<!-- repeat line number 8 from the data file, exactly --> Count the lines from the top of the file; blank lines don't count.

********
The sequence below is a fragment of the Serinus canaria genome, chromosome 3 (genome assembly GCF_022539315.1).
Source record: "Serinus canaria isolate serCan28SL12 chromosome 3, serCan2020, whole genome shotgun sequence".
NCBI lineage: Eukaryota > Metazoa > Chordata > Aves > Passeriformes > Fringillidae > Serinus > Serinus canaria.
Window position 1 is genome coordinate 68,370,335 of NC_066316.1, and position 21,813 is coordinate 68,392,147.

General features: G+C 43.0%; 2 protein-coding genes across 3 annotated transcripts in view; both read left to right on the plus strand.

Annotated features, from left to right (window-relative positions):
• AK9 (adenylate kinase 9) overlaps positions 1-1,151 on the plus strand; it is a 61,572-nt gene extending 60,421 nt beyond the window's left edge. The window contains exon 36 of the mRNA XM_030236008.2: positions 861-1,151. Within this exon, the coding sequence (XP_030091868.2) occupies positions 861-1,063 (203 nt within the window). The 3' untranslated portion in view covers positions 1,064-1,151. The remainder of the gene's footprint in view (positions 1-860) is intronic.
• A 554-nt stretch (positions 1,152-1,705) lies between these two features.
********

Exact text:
• A 554-nt stretch (positions 1,152-1,705) lies between these two features.